• Two of the league’s biggest surprises faced off Thanksgiving eve. Unfortunately for the Portland Trail Blazers, it’s the Milwaukee Bucks that will enter the holiday season looking far more like a true contender than early-season pretender. The Blazers, playing on the second leg of a back-to-back and nearing the end of a six-game, cross-country road trip, was dominated by the Bucks on Wednesday night, falling by the eye-popping score of 143-100 – the sixth-largest deficit in the history of the franchise.

    Giannis Antetokounmpo was simply too big, too strong, too fast, too long and too skilled for Portland from the opening tip. In an absolutely ringing endorsement of his MVP chances, Milwaukee’s superstar finished with 33 points, 16 rebounds, nine assists, and three steals on 13-of-20 shooting. The Bucks scored a whopping 72 points in the paint, a seeming majority of which resulted directly from drives by Antetokounmpo, whether by layup, dunk or kick-out pass that led to open opportunities elsewhere. He was a monster on the other end, too, routinely blowing up Portland’s offense with aggressive weak-side help. He created two turnovers by Lillard alone, first jumping in front of a cross-court pass while the Blazers star attacked, then digging down from one pass away to deflect a dish to Nurkic, finishing the play with a dunk in transition.

    On this night, the ball often just bounced Milwaukee’s way, too. One of Antetokounmpo’s several rim-rattling dunks came after Malcolm Brogdon air-balled an open corner three-point so badly that Moe Harkless, back in the lineup and starting the second half, misjudged the carom, leading to a loose ball.

    Antetokounmpo also drained multiple jumpers, too, including this smooth fadeaway to cap a first half the Bucks won 72-50.

    Despite shooting a pedestrian 15-of-45 from 3-point range, Milwaukee rung up 34 assists. The Bucks, taking full advantage of a weary Portland team, went an incredible 34-of-45 from the restricted area. They pulled down 13 offensive rebounds and scored 22 fast-break points, too. This was one of the most complete offensive performances a team has put together this season, absent efficient jump-shooting or otherwise.

    Unfortunately, defense was hardly the Blazers’ only issue on Wednesday night. Frustrated by Milwaukee’s length and activity for 48 minutes, Portland shot 36.6 percent from the field and just 9-of-42 from the three-point line. Al-Farouq Aminu missed 12 of his 13 shots and all nine of his tries from deep, several of which came without a defender in arm’s length – at the Bucks’ design. Assists are inherently hard to come by when jumpers aren’t falling, but the Blazers total of ’13 dimes, their lowest of the season, was indicative of something more. Portland was coerced into tricky shots from mid- and floater-range throughout this game, and sometimes even lacked the burst to produce those low-efficient looks at all.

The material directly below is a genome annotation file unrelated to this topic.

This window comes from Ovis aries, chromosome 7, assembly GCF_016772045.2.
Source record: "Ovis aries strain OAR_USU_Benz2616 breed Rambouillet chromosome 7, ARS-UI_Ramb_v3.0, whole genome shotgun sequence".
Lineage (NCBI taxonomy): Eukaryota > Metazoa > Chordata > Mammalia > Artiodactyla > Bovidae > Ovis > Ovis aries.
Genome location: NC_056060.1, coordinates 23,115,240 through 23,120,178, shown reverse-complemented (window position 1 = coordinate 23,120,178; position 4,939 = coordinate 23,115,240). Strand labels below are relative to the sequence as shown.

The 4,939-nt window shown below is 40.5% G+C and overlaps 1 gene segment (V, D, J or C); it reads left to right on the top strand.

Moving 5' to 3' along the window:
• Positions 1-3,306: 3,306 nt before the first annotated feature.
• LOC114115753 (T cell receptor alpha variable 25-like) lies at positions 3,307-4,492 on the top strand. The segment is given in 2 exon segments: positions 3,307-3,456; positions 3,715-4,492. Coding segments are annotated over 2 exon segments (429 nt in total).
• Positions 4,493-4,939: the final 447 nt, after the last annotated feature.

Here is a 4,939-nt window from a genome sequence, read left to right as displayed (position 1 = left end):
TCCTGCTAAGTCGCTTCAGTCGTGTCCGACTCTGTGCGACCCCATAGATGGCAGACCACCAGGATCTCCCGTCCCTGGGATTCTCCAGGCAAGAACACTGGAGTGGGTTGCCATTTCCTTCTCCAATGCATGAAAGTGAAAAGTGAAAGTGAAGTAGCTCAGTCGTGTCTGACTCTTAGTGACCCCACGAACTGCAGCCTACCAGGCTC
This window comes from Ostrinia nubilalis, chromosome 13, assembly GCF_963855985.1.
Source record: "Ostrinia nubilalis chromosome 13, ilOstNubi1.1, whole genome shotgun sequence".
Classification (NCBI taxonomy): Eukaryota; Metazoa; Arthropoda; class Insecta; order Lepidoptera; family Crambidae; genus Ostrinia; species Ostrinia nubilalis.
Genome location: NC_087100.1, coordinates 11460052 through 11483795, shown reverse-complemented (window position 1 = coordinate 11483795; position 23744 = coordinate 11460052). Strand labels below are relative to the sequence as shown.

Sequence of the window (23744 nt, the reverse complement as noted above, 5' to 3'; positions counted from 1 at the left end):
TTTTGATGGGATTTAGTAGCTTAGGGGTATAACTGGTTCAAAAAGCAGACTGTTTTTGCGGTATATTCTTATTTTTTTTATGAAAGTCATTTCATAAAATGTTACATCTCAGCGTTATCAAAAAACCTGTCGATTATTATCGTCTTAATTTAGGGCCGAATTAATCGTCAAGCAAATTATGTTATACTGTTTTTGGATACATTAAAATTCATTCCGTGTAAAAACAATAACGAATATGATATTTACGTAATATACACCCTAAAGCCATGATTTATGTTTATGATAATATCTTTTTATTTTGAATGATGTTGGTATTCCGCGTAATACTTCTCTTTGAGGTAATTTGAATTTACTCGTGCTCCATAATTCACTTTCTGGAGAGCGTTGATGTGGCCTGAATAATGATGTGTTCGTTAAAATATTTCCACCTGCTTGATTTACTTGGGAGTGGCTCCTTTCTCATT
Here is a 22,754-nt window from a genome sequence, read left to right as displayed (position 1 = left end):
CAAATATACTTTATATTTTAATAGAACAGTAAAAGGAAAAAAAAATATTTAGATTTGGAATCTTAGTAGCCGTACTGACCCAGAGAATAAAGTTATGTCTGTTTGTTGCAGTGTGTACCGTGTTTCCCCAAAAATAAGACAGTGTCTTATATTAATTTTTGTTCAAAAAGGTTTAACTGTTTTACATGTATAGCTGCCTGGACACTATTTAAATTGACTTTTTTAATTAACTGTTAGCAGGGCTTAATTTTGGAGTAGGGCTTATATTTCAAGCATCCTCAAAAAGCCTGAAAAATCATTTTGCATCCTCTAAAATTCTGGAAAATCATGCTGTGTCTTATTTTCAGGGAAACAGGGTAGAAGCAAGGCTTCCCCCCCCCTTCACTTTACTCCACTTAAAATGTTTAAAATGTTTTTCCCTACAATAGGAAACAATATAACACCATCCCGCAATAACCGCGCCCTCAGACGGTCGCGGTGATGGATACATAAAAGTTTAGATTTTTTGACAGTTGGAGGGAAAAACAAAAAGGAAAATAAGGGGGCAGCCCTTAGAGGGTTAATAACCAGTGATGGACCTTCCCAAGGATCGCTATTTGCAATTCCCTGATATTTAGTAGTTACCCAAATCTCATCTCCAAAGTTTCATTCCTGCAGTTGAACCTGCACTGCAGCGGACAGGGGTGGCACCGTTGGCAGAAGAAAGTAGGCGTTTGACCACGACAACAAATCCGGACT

Damian Lillard, true to form, refused to succumb to the inevitabilities of another loss. A sizable share of his 13 free-throw attempts came with this game essentially decided. Jusuf Nurkic kept fighting, too, using his size advantage on the interior to bully his way through and pivot his way around Bucks defenders. With the exception of a typically productive night from C.J. McCollum, though, the road-tired Blazers just didn’t have anything else going.

    Reminder: The Bucks have been the best team in basketball this season. They entered Wednesday’s play with a +10.6 net rating, a mark that would have comfortably led the league last season. Milwaukee also got off to slow starts in their last two games, comeback wins over the Chicago Bulls and Denver Nuggets, and stressed the importance of getting off to a good start against the Blazers. Mission accomplished, as Mike Budenholzer’s team bursted out to a 24-7 lead in the first quarter.

    The Blazers took care of business on Tuesday, going shot-for-shot with the lottery-bound New York Knicks to eek out a win in crunch time. A victory 24 hours later, again in hostile territory opposite a team with the second-best record in the NBA, would have been something close to shocking. For a veteran group like Portland, a loss is a loss accompanied by extenuating circumstances like these; the margin need not matter.

    Stotts, thankfully, pulled his starters after the third quarter, opening the final stanza with Anfernee Simons and Wade Baldwin on the floor. As the Blazers’ coach made clear: Time to focus on Friday’s tilt in Oakland against the Golden State Warriors.

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